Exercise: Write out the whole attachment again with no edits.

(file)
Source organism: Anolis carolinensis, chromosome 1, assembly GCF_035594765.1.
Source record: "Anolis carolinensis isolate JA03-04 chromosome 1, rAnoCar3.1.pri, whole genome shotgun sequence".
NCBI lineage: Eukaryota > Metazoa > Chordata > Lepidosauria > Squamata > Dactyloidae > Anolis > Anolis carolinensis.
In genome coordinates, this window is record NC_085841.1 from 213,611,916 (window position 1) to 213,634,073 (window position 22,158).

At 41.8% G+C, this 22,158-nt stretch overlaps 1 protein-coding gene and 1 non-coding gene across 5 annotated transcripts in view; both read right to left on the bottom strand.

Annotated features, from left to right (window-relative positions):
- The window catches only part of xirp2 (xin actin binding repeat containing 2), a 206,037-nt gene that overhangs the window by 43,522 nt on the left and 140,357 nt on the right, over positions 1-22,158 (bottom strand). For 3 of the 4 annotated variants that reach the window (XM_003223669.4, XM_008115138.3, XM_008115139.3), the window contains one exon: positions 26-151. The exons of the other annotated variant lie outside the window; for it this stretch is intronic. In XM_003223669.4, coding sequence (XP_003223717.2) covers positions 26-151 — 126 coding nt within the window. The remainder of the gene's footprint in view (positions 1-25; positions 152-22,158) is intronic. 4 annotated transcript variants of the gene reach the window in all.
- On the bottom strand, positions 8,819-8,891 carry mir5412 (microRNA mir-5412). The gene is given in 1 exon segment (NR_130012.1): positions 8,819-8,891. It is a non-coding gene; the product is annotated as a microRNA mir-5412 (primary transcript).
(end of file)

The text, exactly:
Source organism: Anolis carolinensis, chromosome 1, assembly GCF_035594765.1.
Source record: "Anolis carolinensis isolate JA03-04 chromosome 1, rAnoCar3.1.pri, whole genome shotgun sequence".
NCBI lineage: Eukaryota > Metazoa > Chordata > Lepidosauria > Squamata > Dactyloidae > Anolis > Anolis carolinensis.
In genome coordinates, this window is record NC_085841.1 from 213,611,916 (window position 1) to 213,634,073 (window position 22,158).

At 41.8% G+C, this 22,158-nt stretch overlaps 1 protein-coding gene and 1 non-coding gene across 5 annotated transcripts in view; both read right to left on the bottom strand.

Annotated features, from left to right (window-relative positions):
- The window catches only part of xirp2 (xin actin binding repeat containing 2), a 206,037-nt gene that overhangs the window by 43,522 nt on the left and 140,357 nt on the right, over positions 1-22,158 (bottom strand). For 3 of the 4 annotated variants that reach the window (XM_003223669.4, XM_008115138.3, XM_008115139.3), the window contains one exon: positions 26-151. The exons of the other annotated variant lie outside the window; for it this stretch is intronic. In XM_003223669.4, coding sequence (XP_003223717.2) covers positions 26-151 — 126 coding nt within the window. The remainder of the gene's footprint in view (positions 1-25; positions 152-22,158) is intronic. 4 annotated transcript variants of the gene reach the window in all.
- On the bottom strand, positions 8,819-8,891 carry mir5412 (microRNA mir-5412). The gene is given in 1 exon segment (NR_130012.1): positions 8,819-8,891. It is a non-coding gene; the product is annotated as a microRNA mir-5412 (primary transcript).